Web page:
Industry Intelligence - catch up on CAPA’s exclusive market analysis insights

10 February, 2020

Each week, CAPA - Centre for Aviation, produces informative, thought provoking and detailed market analysis of the aviation industry. With supporting data included in every analysis, CAPA provides unrivalled and unparalleled intelligence. Here's some of the reports published over the past week.

Brexit and aviation: no change yet. Then "bare bones"?

The UK will leave the EU at 11pm UK time/midnight Brussels time on 31-Jan-2020, ending 47 years of membership. However, the formal symbolism aside, it will change nothing for now. The hard bits begin now. This is when the UK discovers if the grass really is greener on the other side.

Both the UK and EU Parliaments have finally ratified the renegotiated withdrawal agreement reached in Oct-2019. Consequently, the UK remains in the EU's single market and customs union and bound by its rules until 31-Dec-2020, while ceasing to be a member state. This transition period is supposed to give time to negotiate new trading arrangements covering all sectors of the economy.

Focusing on aviation, the UK will remain in the European Common Aviation Area for the rest of 2020, allowing mutual access to airlines of both sides to routes between (and within) the UK and the rest of the European single aviation market. It also keeps the UK in the European Union Aviation Safety Agency, ensuring no interruption to existing safety regulations.

The transition period avoids the immediate prospect of a 'hard' Brexit, but may only delay that until 2021 if new agreements are not reached.

For aviation, flights could potentially be grounded. More likely, however, is a 'bare bones' deal on traffic rights and safety regulation.

TO READ ON, VISIT: Brexit and aviation: no change yet. Then "bare bones"?

Why Wuhan's aviation impact will be vastly larger than SARS

The year of the Rat has not begun auspiciously for Chinese travel. Whatever happens from now on, the Wuhan-originating corona-virus will have a vastly greater impact on the region's aviation and tourism than SARS did in 2003. That is simply because in 2003 China's role in international aviation and tourism was a pale shadow of its enormous presence today.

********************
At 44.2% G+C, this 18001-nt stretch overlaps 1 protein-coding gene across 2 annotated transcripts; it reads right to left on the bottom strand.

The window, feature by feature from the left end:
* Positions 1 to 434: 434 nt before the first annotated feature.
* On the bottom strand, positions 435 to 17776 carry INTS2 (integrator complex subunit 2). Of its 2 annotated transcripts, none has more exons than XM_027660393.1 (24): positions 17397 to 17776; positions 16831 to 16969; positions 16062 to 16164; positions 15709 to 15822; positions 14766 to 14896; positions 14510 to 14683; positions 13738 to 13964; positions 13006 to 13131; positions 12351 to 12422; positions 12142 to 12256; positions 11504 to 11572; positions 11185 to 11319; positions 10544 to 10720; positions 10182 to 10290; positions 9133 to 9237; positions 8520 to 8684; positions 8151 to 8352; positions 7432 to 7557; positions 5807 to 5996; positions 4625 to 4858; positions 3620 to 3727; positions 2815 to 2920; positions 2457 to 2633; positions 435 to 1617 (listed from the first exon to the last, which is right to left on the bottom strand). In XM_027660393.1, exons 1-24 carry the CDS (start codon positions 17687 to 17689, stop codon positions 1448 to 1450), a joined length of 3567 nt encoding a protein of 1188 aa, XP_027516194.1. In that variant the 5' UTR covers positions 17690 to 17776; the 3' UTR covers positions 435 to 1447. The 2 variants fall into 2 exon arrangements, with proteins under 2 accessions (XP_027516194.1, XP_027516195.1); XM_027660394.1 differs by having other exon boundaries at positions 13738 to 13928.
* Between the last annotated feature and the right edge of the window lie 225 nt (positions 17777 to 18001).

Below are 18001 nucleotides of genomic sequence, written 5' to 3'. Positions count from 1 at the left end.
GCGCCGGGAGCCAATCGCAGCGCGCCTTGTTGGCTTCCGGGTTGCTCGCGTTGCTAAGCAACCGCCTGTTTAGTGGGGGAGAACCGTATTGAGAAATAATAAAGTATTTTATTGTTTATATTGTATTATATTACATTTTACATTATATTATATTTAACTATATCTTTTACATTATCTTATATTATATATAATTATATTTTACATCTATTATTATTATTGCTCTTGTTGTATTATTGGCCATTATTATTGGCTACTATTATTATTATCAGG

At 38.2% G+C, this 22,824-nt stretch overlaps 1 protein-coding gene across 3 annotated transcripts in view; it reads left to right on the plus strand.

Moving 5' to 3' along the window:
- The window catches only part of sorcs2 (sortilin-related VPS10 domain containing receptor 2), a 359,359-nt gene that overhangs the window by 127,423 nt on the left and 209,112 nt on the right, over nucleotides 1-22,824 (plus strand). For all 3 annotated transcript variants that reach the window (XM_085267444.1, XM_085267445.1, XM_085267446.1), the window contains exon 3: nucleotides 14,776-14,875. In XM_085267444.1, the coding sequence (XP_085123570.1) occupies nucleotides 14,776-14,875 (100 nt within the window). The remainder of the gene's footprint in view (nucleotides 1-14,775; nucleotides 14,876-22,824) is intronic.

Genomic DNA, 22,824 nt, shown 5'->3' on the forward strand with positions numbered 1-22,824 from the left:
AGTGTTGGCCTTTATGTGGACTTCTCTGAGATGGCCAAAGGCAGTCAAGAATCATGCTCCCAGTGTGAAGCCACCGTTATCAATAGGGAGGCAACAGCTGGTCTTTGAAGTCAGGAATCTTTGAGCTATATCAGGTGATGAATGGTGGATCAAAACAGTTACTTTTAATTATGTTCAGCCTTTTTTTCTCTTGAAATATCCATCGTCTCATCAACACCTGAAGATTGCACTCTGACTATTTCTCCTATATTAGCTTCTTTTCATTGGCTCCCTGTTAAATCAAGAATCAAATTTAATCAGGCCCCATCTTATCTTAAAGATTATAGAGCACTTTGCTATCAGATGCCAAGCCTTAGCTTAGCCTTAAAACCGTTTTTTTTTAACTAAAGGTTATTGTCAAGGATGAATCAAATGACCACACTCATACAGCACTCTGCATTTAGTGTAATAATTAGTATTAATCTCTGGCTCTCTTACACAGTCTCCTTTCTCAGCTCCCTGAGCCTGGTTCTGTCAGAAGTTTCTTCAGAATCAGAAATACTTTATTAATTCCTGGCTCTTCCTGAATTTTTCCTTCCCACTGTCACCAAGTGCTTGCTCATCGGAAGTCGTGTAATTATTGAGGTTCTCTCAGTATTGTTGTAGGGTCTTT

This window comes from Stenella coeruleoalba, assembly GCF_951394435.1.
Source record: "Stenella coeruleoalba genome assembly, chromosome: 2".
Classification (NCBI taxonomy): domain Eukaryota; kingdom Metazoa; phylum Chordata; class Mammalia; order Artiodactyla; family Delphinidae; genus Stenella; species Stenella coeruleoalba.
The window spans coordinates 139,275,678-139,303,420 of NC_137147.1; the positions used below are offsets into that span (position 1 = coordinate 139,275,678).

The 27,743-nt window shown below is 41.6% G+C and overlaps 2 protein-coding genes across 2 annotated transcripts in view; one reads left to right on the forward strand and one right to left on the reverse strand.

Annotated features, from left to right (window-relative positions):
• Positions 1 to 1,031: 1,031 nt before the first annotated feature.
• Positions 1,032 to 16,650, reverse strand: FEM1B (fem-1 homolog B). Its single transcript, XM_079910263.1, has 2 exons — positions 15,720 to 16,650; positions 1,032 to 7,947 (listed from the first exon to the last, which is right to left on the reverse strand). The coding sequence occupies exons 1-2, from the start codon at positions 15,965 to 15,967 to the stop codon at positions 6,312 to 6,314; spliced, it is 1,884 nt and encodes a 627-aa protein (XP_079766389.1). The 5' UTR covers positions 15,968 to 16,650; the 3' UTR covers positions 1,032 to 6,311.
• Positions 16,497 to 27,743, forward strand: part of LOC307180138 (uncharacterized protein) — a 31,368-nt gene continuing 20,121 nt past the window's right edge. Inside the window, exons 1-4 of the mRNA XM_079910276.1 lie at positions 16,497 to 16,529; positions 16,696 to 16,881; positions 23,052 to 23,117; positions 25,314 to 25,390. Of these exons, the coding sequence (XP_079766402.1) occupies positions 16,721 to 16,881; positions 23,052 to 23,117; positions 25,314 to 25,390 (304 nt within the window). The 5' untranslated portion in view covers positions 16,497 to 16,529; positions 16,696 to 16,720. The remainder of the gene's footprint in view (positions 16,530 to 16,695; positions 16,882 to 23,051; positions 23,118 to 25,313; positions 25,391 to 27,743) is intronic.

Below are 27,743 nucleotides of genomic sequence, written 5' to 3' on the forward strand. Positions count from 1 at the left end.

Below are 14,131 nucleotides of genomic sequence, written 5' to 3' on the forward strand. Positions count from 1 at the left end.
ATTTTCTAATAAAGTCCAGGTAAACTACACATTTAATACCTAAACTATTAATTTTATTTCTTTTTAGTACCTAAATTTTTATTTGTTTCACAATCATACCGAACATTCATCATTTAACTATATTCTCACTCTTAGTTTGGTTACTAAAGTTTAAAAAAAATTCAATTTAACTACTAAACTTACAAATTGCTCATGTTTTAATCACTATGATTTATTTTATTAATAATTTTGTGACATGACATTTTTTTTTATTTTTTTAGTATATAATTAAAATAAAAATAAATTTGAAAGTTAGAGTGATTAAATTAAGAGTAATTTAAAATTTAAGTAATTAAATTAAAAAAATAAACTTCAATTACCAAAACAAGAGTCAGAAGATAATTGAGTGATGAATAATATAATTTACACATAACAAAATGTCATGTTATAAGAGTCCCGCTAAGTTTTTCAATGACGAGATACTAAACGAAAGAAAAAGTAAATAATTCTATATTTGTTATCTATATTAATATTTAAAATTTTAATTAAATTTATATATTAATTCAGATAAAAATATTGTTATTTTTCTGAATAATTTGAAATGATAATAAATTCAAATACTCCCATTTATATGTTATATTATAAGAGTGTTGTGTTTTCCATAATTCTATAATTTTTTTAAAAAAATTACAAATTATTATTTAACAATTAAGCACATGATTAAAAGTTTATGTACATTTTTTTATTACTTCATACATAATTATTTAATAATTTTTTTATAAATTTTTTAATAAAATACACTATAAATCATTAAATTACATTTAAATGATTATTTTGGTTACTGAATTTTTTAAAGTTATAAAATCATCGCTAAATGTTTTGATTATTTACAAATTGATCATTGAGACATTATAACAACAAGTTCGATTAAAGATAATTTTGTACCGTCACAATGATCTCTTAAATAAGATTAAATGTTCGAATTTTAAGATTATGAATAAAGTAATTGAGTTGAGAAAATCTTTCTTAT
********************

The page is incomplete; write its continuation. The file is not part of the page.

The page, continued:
In the intervening 17 years China has become the powerhouse of the region. Today, its tourists constitute the largest proportion of international visitors for most countries in Asia Pacific; they are also in many cases the biggest per capita spenders. And air services to and from China have in the meantime grown many times over.

One poignant example, although it seems hard to imagine, in 2003 there were no LCCs operating internationally in Asia. Today they play a major role in China services, both point to point and in connecting to third countries. Also, the number of Chinese airlines flying internationally has multiplied five times over, together making for a much more competitive marketplace.

Already, as the China lockdown continues and airlines cut back on services, both inbound and outbound tourism has staggered almost to a stop. The impact is already massive. What remains unknown is how long and how widespread the virus' spread will continue.

The good news is that all the evidence from SARS was that the industries bounced back very quickly over the following year, once the pandemic was contained. Although, given the lingering questions that remain over a wobbly Chinese economy, other factors might intervene this time around, particularly if the coronavirus becomes extensive in China.

TO READ ON, VISIT: Why Wuhan's aviation impact will be vastly larger than SARS

Europe to Panama aviation: Norwegian mulls new direct UK route

On 27-Jan-2020 a mission of the government of Panama, led by Vice Minister of Foreign Trade Juan Carlos Sosa, met executives of Norwegian Air to discuss the possibility of direct flights between the UK and Panama. The discussion focused on a route between Norwegian's London base at Gatwick and Panama City Tocumen International Airport. According to a government press release, the meeting was "very productive".

Panama is the second largest Central American market by airline seats to/from Europe (after Mexico). It is served from Europe by KLM, Iberia, Air France, Air Europa, Lufthansa and Turkish Airlines. However, there are no direct flights to/from the UK and it seems that IAG is happy with its passengers connecting via Madrid.

Norwegian, the biggest long haul low cost operator in Europe, has a hub at London Gatwick, from where it serves 13 North American destinations and two in Latin America (Buenos Aires and Rio de Janeiro).

Norwegian is currently restructuring its network, but expansion could resume by 2021. UK-Panama would seem to offer the characteristics that might appeal to Norwegian: it is underserved (with almost no LCCs) and offers growth potential.